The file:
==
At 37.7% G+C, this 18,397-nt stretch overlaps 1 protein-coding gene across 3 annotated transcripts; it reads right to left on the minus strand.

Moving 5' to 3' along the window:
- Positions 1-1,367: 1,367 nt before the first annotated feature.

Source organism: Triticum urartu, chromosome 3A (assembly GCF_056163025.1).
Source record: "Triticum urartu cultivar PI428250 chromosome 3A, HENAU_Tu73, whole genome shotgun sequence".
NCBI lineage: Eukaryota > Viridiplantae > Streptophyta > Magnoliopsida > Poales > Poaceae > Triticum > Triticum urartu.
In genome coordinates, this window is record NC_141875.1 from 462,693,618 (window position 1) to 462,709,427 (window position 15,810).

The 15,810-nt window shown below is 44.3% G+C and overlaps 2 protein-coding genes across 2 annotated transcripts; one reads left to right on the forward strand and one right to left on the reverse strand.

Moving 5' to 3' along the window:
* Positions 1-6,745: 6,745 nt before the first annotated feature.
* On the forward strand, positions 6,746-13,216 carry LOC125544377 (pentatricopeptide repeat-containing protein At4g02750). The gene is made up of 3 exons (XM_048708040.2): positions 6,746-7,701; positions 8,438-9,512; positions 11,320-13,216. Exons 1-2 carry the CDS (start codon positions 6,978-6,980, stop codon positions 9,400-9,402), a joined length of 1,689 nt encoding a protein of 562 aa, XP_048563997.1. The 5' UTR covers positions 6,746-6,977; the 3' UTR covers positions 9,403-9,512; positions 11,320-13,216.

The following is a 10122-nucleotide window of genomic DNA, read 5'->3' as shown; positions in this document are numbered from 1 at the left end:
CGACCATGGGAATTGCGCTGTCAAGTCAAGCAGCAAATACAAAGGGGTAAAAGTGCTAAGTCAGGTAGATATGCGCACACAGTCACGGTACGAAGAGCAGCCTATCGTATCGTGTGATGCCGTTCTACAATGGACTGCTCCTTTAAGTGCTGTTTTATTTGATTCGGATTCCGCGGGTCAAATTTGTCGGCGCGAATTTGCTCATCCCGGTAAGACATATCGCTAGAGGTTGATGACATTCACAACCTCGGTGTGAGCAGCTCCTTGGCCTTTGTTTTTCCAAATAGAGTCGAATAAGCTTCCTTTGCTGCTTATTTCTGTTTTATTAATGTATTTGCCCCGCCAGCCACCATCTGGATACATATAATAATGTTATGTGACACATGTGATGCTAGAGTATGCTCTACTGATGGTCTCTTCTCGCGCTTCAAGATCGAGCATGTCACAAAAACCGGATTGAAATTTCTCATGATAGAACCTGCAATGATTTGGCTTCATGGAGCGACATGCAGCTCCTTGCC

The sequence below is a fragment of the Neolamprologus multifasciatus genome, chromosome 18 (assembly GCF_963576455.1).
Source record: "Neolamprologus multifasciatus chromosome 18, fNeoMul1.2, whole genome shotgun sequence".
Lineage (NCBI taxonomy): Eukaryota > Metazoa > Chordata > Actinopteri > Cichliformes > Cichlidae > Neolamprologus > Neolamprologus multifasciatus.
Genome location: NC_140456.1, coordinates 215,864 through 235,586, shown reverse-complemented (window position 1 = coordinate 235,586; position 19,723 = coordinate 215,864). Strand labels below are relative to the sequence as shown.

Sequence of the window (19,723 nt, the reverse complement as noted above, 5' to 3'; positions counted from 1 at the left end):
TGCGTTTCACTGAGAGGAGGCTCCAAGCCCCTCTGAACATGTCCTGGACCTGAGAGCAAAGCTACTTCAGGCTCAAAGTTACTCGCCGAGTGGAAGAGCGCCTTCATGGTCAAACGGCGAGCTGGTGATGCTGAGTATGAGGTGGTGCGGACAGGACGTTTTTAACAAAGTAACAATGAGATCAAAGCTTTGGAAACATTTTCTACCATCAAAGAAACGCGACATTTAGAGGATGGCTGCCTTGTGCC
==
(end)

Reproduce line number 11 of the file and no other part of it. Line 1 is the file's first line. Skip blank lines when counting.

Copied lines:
* On the forward strand, positions 6,746-13,216 carry LOC125544377 (pentatricopeptide repeat-containing protein At4g02750). The gene is made up of 3 exons (XM_048708040.2): positions 6,746-7,701; positions 8,438-9,512; positions 11,320-13,216. Exons 1-2 carry the CDS (start codon positions 6,978-6,980, stop codon positions 9,400-9,402), a joined length of 1,689 nt encoding a protein of 562 aa, XP_048563997.1. The 5' UTR covers positions 6,746-6,977; the 3' UTR covers positions 9,403-9,512; positions 11,320-13,216.